Though he fought so ardently in the courts for what seemed, just two decades ago, impossible to achieve–the right of LGBTQ people, like me, to marry–David Buckel looked upon our climate politics and determined that, unlike the case of LGBTQ rights, litigating climate change would not be enough. It would not be enough, that is, to save us from climate catastrophe. Given his choice of protest, Buckel clearly believed as well that nothing we are doing now will save us from catastrophe.
So like the Buddhist nuns and monks of the Vietnam War era (Buckel actually likened his protest to that of Tibetans who self-immolated to protest the Chinese occupation of their country), Buckel set himself on fire. He set himself on fire to alarm us, to awaken us, to move our hearts, and to call our attention to the suffering we are causing because we continue to burn fossil fuels. He set himself on fire so that we would see ourselves, and our planet, on fire.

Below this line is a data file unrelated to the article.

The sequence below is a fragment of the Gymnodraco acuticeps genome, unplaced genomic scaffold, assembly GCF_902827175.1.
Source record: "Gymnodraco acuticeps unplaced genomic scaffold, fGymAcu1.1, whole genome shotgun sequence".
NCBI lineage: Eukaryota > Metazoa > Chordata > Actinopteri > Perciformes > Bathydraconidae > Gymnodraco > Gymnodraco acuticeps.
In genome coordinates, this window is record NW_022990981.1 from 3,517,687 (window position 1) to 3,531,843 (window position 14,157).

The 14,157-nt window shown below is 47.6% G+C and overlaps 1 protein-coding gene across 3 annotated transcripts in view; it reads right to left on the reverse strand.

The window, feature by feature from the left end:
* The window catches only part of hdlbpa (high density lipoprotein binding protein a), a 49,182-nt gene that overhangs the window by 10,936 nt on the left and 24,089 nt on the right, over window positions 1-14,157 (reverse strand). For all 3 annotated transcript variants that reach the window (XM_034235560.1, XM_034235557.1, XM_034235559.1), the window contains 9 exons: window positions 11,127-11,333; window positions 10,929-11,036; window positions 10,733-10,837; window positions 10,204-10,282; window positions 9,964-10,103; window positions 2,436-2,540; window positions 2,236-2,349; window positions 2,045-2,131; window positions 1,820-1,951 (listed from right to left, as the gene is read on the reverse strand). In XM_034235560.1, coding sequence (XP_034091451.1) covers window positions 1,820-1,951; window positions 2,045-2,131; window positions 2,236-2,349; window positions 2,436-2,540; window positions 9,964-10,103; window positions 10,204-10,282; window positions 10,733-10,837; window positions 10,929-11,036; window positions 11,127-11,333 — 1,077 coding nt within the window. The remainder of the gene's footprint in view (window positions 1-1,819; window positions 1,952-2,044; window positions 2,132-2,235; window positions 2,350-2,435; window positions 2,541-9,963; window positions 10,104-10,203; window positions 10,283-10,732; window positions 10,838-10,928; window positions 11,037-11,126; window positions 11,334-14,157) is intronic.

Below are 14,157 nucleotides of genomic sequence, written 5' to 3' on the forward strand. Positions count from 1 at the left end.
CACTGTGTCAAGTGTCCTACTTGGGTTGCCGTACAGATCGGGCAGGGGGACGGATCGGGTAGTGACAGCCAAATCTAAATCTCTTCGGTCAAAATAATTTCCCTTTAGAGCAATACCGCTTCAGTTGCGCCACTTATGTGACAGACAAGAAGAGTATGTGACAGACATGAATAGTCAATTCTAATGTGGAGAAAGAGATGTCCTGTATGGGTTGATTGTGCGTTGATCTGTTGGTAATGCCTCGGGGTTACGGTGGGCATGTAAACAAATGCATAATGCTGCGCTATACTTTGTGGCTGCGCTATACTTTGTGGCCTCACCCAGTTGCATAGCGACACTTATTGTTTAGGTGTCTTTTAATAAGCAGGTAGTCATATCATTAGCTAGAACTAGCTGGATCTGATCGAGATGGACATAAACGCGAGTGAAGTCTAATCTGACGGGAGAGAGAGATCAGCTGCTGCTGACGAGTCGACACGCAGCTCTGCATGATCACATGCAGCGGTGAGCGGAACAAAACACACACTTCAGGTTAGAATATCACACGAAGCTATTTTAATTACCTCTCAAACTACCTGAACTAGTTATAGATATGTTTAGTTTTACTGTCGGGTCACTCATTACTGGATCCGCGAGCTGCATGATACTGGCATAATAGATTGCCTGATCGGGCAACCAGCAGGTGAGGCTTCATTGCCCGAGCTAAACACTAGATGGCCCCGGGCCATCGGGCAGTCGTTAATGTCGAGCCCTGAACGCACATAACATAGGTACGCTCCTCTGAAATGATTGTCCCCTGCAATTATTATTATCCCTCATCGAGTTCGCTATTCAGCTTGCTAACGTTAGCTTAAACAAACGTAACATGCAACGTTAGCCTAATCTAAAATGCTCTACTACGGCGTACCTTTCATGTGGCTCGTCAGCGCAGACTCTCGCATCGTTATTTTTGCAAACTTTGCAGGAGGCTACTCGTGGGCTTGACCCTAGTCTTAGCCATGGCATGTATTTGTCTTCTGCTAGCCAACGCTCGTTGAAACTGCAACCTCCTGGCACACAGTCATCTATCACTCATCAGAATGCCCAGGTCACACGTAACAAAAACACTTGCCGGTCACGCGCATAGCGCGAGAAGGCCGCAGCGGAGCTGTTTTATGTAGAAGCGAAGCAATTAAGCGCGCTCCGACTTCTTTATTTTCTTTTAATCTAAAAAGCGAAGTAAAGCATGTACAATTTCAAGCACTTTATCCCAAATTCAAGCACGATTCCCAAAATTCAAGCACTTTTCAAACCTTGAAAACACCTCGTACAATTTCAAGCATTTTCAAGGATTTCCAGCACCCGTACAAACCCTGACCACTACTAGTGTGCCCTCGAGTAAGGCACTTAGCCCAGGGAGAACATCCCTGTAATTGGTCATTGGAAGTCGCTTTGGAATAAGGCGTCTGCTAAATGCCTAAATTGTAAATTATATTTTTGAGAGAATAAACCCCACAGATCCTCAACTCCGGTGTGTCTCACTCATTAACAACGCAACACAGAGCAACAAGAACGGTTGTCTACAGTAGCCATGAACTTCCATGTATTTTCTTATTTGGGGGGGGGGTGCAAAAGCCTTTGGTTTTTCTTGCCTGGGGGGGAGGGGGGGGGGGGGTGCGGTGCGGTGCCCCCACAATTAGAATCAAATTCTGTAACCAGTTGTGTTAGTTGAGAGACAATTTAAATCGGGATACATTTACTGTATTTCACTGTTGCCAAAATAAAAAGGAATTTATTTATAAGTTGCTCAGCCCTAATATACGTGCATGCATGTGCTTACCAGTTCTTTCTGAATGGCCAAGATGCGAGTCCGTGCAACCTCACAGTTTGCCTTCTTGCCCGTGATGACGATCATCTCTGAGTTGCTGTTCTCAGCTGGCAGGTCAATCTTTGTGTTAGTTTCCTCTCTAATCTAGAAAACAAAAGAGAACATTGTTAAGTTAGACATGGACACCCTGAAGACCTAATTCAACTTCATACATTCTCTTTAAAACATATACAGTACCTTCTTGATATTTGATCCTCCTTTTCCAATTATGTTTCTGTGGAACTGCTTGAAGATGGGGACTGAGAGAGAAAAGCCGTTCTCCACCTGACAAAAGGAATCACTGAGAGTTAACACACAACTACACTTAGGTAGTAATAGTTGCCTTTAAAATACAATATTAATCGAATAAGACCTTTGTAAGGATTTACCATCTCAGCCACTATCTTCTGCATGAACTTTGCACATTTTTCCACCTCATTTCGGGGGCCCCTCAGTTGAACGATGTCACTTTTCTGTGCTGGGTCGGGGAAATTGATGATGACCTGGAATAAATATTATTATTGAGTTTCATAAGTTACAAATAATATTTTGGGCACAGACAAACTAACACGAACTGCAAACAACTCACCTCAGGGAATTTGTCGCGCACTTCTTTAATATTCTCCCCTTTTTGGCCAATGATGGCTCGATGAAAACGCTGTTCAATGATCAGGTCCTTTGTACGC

Yet, Buckel also set himself on fire because he held us in hope–hope that, as witnesses to his death, we would take action that actually reflects the scale of the environmental crisis we are facing. “This is not new,” Buckel said of his protest, “as many have chosen to give a life based on the view that no other action can most meaningfully address the harm they see. Here is a hope that giving a life might bring some attention to the need for expanded actions, and help others give a voice to our home, and Earth is heard. I hope it is an honorable death that might serve others.”
After he explained to King the meaning of the nuns and monks’ self-immolation, Thich Nhat Hanh turned his full attention on King himself. “I am sure that since you have been engaged in one of the hardest struggles for equality and human rights, you are among those who understand fully, and who share with all their hearts, the indescribable suffering of the Vietnamese people. The world’s greatest humanists would not remain silent. You yourself cannot remain silent…You cannot be silent since you have already been in action and you are in action because, in you, God is in action.”